The reality is that the powder you buy in containers at the store today and the stevia that is used in “sugar free” food is VERY different from the real, whole stevia plant that originated in South America.

In order to become the products that we see on the shelves, stevia leaves are processed via a long and complicated process involving solvents, alcohols, steam, and lots of energy and machinery. We can’t say for certain how this processing affects the product, but after a plant goes through multiple stages of extraction, purification, separation, and more, it’s pretty far from where it started.

Also, for every study that touts the health benefits of stevia, you can find another study that shows the dangers.

Stevia side effects can include bloating, nausea, dizziness, kidney damage, allergic reactions, low blood pressure, endocrine disruption, and more. In fact, there is a daily recommended limit for stevia. And if you want to explore the very dark side of stevia, there are rodent studies that say stevia creates a “highly mutagenic” compound when eaten. Gut flora breaks down the sweet-tasting steviol glycosides into steviol. This compound mutates DNA. Further, lab research using human fecal matter and their associated bacterial colonies produced the same side effect, steviol. Stevia consumption has not been studied long term in children. 

Given the conflicting opinions and the high level of processing involved, we stay away from stevia. ​​But stevia is tricky. We choose to avoid it, but if you choose to use it, we recommend choosing the least processed form (stevia leaf or ground stevia leaf powder) and remember, organic is always better.

And Monk Fruit?

As far as marketing goes, monk fruit is the new stevia. Proponents claim many health benefits and its “natural” source. They also defend it by saying that it has been used for centuries in Asian cultures. However, we are always curious about what has been done to the foods we are eating. The monk fruit sweeteners on the shelves today are processed quite differently from the monk fruit enjoyed by Asian cultures hundreds of years ago. 

  • Is monk fruit and stevia healthy?
  • Is monk fruit and stevia healthy?
  • Is monk fruit and stevia healthy?

Monk fruit is pretty highly processed in order to get it from the whole small melon to the concentrated powder or liquid we see at the store. There are few in-depth explanations available of the details of monk fruit processing, but the general idea is juice, filter, extract.

Only a small amount of the monk fruit itself is sweet and therefore used. First, the seeds and skin of the fruit are removed. The fruit is crushed into a fruit and filtered and then the sweet molecules (mogrosides) are extracted. Considering the fact that monk fruit is difficult to grow, it spoils easily, and costs a lot to export, processed monk fruit can be expensive and taxing on the environment as well. For example, a 20g packet will need from 50 to 80 monk fruits.

Monk fruit is relatively new to the market, and there are no long-term studies on the effects of the sweetener on children. When there are few or no studies to show the safety of a new food, I’m always conservative about giving it to my kids until there is more information.

Choose Less Processed Foods, Always

At the end of the day, you can do a quick search to find either a plethora of “health benefits” or “a lot of side effects,” depending on what you want to find. The data is nuanced and can be misleading.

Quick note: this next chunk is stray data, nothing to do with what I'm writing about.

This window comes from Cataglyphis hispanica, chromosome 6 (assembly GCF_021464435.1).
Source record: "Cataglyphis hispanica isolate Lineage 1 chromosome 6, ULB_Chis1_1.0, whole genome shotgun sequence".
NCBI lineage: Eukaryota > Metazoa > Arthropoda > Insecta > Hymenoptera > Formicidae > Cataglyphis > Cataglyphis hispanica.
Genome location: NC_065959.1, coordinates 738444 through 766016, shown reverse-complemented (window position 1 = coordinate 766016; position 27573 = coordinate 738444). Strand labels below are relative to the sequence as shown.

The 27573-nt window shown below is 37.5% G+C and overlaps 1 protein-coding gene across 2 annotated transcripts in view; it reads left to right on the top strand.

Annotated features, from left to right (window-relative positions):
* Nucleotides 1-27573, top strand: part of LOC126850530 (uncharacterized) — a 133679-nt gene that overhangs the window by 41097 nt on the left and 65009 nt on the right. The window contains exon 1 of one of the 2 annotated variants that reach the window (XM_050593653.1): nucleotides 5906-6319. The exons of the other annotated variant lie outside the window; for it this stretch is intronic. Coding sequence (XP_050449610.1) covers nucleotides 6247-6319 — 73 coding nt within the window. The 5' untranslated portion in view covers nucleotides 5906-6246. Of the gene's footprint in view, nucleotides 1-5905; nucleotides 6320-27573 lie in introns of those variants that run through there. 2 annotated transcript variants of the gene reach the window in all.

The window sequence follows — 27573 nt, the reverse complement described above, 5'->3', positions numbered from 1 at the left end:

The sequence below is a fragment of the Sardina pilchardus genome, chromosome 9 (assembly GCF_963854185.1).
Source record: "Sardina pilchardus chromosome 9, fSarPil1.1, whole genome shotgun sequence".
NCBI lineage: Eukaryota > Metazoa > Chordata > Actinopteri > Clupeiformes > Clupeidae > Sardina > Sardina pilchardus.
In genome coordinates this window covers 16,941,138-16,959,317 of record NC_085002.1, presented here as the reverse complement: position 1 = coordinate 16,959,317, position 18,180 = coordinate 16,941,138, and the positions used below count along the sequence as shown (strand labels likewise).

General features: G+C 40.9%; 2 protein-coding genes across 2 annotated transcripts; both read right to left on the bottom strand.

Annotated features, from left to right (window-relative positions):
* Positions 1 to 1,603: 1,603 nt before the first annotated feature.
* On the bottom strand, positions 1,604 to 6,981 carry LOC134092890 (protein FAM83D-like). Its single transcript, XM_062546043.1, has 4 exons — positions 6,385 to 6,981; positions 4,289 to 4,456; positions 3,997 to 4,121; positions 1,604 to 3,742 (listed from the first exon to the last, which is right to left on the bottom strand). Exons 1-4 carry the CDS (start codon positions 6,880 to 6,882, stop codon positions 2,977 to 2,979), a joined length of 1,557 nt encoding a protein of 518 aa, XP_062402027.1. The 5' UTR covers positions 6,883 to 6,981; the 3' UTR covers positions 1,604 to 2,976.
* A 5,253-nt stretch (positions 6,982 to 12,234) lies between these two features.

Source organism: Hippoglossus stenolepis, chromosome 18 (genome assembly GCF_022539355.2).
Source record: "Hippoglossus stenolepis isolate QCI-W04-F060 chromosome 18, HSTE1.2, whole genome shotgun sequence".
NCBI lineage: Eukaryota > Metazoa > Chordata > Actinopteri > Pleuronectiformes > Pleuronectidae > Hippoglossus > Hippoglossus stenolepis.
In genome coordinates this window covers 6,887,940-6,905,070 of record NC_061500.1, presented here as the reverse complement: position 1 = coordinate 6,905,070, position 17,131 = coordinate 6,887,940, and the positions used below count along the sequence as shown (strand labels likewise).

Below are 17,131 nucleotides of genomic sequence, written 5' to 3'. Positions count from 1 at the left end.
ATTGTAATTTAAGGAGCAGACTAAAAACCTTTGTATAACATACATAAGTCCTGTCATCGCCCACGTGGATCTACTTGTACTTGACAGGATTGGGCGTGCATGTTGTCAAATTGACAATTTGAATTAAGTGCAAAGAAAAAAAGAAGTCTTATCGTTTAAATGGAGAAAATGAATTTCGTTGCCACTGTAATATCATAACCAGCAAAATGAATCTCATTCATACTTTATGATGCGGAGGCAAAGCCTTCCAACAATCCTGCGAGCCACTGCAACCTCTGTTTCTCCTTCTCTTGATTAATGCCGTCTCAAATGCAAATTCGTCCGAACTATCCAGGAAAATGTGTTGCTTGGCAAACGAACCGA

Just like any other food‌, the less processed the better. The same principle applies to both monk fruit and stevia. Because both are often ultra processed and mixed with other types of sugar or fillers, one has to question any health benefits that advertisements claim.

It’s not always what’s in the food, but what has been done to the food. Pop-Tarts have some strawberries in them (maybe), but do you think that any of the nutritional value of a real, whole strawberry is left in the Pop-Tart form? No way. When food is subjected to extreme, large-scale processing, the result is usually far from what you started with.

So to sum it up, is monk fruit and stevia healthy? For most of the products in the grocery store, we think no. We lump monk fruit and stevia in with the ongoing craze of low calorie sweeteners. Just because something is free of calories, doesn’t mean that it’s healthy. This craze is a misguided response to the worsening health issues from overconsumption of sugar, seed oils, and other low-quality ingredients in processed foods. 

sugar spectrum healthy sugar mindset
Is monk fruit and stevia healthy?

In our opinion, organic cane sugar or coconut sugar is a better choice than these low-calorie sweeteners. Even better would be raw honey, pure maple syrup, organic molasses, or whole fruit.

This Post Has 4 Comments

  1. Naj

    What sugar substitute would you recommend that’s nutrient dense and low carb for a Type 1 Diabetic?

    1. Haley Scheich

      This isn’t medical advice. Please talk to your physician about this first.

      In general though, type 1 diabetics do better with as little sugar as possible: a low glycemic and low glycemic load fruit like berries and other low sugar fruits.
      And if you want sugar, less refined is always better. Follow our sugar spectrum as what we what we think are the most optimal sugars to consume. But always talk to your doctor first.

  2. Britani


    For Adults, what do you suggest in place of Monkfruit packets in your coffee?

    1. Haley Scheich

      Hi Britani! We recommend more natural sugars which we outline in our article on ranking the sugars.

      I typically use a bit of raw honey or organic maple syrup when I want to add a bit of sweetness to my coffee.